The point being is that even within a large movement such as Islam there are multiple voices – critiques and counter critiques so the question I ask is where are the critiques of Julie Bindel? with over 160 articles to her name it isn’t as though she is some hair brained crackpot with an audience of two but rather someone who has a prominence place on the Guardian so it isn’t as though she’s been hiding under a rock. I’ve looked through, trying to find someone writing a counter critique of what she writes and I can’t find a single thing from a person of equal stature in the media. Sure, I’ve found a random blog by some random blogger who considers Julie Bindel full of shit but that is hardly going to have much of an impact nor will it have any sort of profile equal to that of Julie Bindel to act as a counter balance. So what does one conclude other than fellow travellers believe what Julie Bindel has to write but they’re unwilling to go on the record that they agree with her?
Just a couple of side notes before finishing this off:
1) I believe in total equality between men and women but don’t turn around then demand more but get paid the same – if you want to have maternity leave, if you want to be able to leave work then come back after having kids then guess what – that’ll be counted against you. If a man did the same thing and said, “hey boss, I want to have 9 months off because the local rugby team is heading over to Europe for a tour” do they really think that the boss will say, “sure, no problems, and it won’t get held against you in the future”? I remember when my old man got out of the Army to sell computers for Burroughs, he too realised that when he returned that the decision would be be counted against him when it came to getting promoted. We make choices and part of being equal rights is being given equal responsibility – if you make a choice, be it having kids or going for a rugby tour then it is a choice that you make and if you don’t want to sacrifice future chances of promotion then don’t go ahead.
2) Just reading through one of the many articles that Julie has made on the Guradian, the sort of articles bring out such people as this commenter:
It’s difficult to attack male power and privilege without making it sound as if you are attacking men (which you are not) because lots of men take their power and privilege for granted, see it as their inherent right.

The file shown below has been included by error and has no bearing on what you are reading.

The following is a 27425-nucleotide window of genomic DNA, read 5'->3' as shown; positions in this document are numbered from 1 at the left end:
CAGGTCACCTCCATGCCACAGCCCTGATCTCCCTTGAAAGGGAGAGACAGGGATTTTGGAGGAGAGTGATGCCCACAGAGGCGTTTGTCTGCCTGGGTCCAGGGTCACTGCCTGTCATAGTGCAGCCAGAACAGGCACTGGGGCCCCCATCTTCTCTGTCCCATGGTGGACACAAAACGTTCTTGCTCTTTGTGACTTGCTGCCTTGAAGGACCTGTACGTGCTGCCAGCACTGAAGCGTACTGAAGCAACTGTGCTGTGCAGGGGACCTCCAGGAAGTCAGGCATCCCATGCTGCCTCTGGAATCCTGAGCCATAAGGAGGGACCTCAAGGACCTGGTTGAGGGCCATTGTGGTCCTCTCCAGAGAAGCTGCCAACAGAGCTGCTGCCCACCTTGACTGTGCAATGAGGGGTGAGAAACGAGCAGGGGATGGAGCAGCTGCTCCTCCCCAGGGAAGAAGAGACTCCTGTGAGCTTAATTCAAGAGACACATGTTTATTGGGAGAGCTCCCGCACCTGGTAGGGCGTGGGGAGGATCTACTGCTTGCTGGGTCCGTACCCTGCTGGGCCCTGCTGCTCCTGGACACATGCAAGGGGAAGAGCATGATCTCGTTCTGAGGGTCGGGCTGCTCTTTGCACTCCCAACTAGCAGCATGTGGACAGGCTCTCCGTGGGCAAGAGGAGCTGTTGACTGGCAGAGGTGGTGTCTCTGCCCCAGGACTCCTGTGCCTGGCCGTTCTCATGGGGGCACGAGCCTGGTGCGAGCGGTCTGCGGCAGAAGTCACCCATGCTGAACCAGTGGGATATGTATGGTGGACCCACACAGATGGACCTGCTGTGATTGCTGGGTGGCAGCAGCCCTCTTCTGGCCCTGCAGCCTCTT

And what ‘privilege’ do I have? again, this is an example of once again a person writes a comment then throws around the term ‘privilege’ and never explains what I, a 35 year old gay white male of low income stature, have in terms of my privilege. Do I just turn up to a potential employer, flash around my patriarchy card and I’m instantly given employment with a great compensation package no questions asked? This is what happens when feminists, like those far right populists, start throwing around terms that take the human element out of the equation and simply refer to a group as ’those’ and ’them’ where their humanity isn’t considered but rather this faceless entity that they cannot associate with an actual person but rather a faceless mass. It is the same sort of games that you hear the far right play when it comes to ‘the gays’ then suddenly when they actually meet a gay person it’s like “oh, I don’t mean people like you, you’re a good gay person, I mean those people over there” the faceless grouping that are easy to demonise because the humanity has been taken out of the equation and are now simply viewed as a faceless mass. When you start hearing people throw around the words like ‘men’ and ‘privilege’ in broad sweeping terms then it should set of alarm bells as being the first steps of dehumanising a mass of people rather than treating each person as an individual who have their own set of issues.